Further, the tongue positions are described in relationship to the positions assumed in the cardinal vowels.
The cardinal vowels represent a set of evenly spaced reference points on a vowel chart, such as the one in Figure 1, in the usual quadrilateral shape.
13) The concept of the cardinal vowels actually demonstrates this reality.
14 However, since the cardinal vowels are essentially guide posts for identifying, for example, a variety of sounds that fall within the framework for the symbol [i], this phenomenon makes perfect sense, supporting the notion that novel sounds in L2 are less likely to provide a context for transfer or interference from the L1 phonological system.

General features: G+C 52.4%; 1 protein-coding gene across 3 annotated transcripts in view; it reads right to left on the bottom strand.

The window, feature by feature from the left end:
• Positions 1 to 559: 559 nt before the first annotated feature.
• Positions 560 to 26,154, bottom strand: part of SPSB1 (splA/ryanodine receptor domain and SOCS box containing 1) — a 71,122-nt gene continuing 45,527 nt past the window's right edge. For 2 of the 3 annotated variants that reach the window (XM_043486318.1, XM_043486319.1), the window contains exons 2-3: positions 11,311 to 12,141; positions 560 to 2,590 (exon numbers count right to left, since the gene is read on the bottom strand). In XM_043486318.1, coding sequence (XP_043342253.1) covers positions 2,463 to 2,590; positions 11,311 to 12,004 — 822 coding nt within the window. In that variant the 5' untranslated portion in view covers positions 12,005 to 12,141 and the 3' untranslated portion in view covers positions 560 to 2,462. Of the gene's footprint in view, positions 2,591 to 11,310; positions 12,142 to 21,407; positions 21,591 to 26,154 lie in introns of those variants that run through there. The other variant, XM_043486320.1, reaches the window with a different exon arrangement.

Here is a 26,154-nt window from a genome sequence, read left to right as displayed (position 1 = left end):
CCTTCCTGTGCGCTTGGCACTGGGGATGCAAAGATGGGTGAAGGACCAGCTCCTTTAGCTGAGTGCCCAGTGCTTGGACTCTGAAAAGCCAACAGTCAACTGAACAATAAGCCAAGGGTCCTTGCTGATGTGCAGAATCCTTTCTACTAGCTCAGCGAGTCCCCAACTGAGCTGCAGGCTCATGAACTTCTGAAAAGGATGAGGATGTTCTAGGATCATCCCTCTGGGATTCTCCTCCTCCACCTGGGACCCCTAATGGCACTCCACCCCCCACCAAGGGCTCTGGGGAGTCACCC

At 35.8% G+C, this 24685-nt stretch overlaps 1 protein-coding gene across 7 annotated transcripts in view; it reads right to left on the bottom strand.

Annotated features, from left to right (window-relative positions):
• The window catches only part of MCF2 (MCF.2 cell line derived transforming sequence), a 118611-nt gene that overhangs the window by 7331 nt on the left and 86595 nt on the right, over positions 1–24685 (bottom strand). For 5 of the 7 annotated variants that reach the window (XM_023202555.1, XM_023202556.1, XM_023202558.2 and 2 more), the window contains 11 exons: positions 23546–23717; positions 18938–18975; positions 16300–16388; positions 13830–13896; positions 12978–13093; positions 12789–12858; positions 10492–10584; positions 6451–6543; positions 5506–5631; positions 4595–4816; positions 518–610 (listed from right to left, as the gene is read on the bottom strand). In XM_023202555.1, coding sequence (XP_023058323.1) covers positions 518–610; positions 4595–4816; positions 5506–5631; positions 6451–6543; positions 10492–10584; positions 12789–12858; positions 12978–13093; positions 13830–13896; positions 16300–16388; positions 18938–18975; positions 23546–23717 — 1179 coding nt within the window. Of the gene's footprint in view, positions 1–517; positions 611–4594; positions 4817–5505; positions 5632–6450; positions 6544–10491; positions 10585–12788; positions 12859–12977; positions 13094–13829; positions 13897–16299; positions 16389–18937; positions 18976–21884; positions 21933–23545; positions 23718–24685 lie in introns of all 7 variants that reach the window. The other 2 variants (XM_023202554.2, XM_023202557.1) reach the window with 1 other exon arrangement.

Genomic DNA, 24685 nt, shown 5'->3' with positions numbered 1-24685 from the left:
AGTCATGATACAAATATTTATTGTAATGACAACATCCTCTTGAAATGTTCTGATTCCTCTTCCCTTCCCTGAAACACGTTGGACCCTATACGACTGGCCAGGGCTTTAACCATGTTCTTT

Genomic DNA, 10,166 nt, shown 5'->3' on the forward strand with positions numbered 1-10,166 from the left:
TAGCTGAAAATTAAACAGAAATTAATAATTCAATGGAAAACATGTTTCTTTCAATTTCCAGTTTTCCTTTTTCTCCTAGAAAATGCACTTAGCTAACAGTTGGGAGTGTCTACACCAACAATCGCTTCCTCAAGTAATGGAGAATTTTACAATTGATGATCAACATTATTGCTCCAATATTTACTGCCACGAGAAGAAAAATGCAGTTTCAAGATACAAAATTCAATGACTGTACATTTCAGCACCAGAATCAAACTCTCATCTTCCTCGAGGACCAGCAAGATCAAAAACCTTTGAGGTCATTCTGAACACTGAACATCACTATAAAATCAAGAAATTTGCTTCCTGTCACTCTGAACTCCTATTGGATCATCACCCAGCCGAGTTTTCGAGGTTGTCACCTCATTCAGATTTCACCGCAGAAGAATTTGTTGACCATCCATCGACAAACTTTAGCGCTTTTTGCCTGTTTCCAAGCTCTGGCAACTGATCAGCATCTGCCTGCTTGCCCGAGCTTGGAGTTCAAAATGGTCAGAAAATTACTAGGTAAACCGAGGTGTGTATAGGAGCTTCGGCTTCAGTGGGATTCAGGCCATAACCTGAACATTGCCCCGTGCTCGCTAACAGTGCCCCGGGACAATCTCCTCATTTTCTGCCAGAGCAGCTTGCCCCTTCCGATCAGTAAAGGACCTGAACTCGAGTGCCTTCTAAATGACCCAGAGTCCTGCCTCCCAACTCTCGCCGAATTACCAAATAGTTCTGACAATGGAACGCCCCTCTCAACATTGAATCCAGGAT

Identifying or placing the vowels of L1 and L2 in relation to the cardinal vowels on a chart provides a visual as well as auditory and articulatory context for exploring the similarities and differences between and among the vowels in L1 and L2 languages, allowing the learner to both see and hear the different sound values in the two languages.
For example, in the discussion of the cardinal vowels, it was noted that the cardinal vowel [i] actually represents a range of sounds that are high front sounds.